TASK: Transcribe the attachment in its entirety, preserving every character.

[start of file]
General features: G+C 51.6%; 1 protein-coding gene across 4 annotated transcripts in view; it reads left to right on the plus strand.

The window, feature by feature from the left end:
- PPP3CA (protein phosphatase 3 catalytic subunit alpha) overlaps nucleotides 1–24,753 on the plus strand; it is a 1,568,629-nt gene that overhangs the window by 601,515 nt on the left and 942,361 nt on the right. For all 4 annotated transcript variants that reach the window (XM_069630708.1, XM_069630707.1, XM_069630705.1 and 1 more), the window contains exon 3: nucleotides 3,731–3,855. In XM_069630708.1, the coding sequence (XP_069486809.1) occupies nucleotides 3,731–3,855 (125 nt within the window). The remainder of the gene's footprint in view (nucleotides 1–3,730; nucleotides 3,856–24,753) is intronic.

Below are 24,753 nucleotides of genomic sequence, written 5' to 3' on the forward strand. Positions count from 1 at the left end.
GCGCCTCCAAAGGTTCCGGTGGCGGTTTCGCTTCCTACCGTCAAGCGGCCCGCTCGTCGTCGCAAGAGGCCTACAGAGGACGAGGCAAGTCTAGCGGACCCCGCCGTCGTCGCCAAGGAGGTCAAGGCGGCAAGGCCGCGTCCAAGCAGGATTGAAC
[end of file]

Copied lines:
General features: G+C 51.6%; 1 protein-coding gene across 4 annotated transcripts in view; it reads left to right on the plus strand.

The window, feature by feature from the left end:
- PPP3CA (protein phosphatase 3 catalytic subunit alpha) overlaps nucleotides 1–24,753 on the plus strand; it is a 1,568,629-nt gene that overhangs the window by 601,515 nt on the left and 942,361 nt on the right. For all 4 annotated transcript variants that reach the window (XM_069630708.1, XM_069630707.1, XM_069630705.1 and 1 more), the window contains exon 3: nucleotides 3,731–3,855. In XM_069630708.1, the coding sequence (XP_069486809.1) occupies nucleotides 3,731–3,855 (125 nt within the window). The remainder of the gene's footprint in view (nucleotides 1–3,730; nucleotides 3,856–24,753) is intronic.

Below are 24,753 nucleotides of genomic sequence, written 5' to 3' on the forward strand. Positions count from 1 at the left end.
GCGCCTCCAAAGGTTCCGGTGGCGGTTTCGCTTCCTACCGTCAAGCGGCCCGCTCGTCGTCGCAAGAGGCCTACAGAGGACGAGGCAAGTCTAGCGGACCCCGCCGTCGTCGCCAAGGAGGTCAAGGCGGCAAGGCCGCGTCCAAGCAGGATTGAAC